Opinion: Why Building an ESG-effective Boardroom is Vital to Success

Governance, which is an often-overlooked aspect of ESG, is the most important of the trifecta, writes Emily Easley, CEO of NOVUS Energy Advisors.

Companies that do not disclose details of their supervision of ESG risks and opportunities have the lowest ESG scores. (Source: Sharomka/Shutterstock.com)

Early in my career, I had the opportunity to participate in our organization’s board of directors meetings, which comprised 12 members from the electric utility and solar energy industries. This was during the 2000s when solar penetration into the market had started to disrupt the electric-power utility model, with customers now requesting changes to the way they procured power. 

As a young associate, it was a fascinating time to see how the various members of the board navigated through what were often contentious and passionate debates. Our board was not just diverse by gender and race, but also by perspective—an often overlooked component of diversity—that surely sprang from differences in geography and plain ol’ technical know-how. After all, the experience of an executive from a regulated electric investor-owned utility is very different from one whose career has been spent in solar power.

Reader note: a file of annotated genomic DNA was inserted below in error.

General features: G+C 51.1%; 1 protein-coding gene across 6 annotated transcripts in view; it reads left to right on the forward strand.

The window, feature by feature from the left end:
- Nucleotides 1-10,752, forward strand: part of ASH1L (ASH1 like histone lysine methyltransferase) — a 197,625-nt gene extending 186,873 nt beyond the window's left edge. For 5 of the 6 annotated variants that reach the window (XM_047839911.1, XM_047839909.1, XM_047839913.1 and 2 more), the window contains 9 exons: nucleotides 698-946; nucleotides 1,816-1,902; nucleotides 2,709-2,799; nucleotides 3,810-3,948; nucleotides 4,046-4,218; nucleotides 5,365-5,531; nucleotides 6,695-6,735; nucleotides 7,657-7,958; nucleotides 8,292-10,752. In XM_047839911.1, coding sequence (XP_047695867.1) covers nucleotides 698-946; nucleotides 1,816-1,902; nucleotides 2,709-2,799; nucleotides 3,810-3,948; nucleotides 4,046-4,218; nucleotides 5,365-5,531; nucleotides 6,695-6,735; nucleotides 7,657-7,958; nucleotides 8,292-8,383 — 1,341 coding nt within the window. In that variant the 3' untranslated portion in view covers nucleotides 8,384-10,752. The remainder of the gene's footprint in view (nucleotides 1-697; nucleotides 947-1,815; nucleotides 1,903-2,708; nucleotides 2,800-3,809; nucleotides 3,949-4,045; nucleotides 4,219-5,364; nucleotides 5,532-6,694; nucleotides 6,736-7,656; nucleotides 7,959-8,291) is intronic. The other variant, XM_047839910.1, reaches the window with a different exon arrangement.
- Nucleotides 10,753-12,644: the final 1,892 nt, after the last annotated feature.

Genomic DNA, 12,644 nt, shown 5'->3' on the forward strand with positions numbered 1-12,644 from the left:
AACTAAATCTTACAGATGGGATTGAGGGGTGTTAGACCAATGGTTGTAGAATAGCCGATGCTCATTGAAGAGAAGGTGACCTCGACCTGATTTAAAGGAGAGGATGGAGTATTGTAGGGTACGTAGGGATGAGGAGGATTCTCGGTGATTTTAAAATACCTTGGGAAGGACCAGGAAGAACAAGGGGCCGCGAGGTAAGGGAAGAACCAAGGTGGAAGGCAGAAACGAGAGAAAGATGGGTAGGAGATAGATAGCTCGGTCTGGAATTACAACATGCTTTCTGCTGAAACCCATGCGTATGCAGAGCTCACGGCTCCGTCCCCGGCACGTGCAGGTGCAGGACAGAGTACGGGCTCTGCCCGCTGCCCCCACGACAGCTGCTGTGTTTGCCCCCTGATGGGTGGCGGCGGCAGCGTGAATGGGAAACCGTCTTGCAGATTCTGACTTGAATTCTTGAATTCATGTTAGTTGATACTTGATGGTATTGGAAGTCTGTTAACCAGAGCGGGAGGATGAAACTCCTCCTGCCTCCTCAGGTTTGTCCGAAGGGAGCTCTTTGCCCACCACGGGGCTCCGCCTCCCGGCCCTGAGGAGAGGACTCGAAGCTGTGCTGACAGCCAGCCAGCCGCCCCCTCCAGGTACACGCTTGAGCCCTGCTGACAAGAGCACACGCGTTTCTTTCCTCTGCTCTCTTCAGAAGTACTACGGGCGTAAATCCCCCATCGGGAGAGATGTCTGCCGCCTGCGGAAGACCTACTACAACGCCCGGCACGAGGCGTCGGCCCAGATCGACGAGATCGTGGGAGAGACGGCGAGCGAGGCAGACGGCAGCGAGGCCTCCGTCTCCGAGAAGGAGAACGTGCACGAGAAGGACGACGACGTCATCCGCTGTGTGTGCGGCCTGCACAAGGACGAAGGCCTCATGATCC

These diverse perspectives had a meaningful impact on the company’s bottom line, with exponential growth occurring year after year. The discussions might have been fiery, but the results spoke for themselves. Diversity in perspective—in thought and experience—worked. 

I’m reminded often about something a mentor once told me. “It takes a team,” he said. “A contributing, involved board and an exemplary executive management team.” No one on a team does the exact same thing as anyone else. Likewise, boards should be made up of members whose perspective and purpose varies greatly.  

As ESG has become more mainstream, the “G,” which stands for governance, is often the area we focus on the least. Governance is seen as boring, mechanical and something that is beneath the great big ideas behind environmental activism and social change. But, I argue, the G is the most important of the trifecta.

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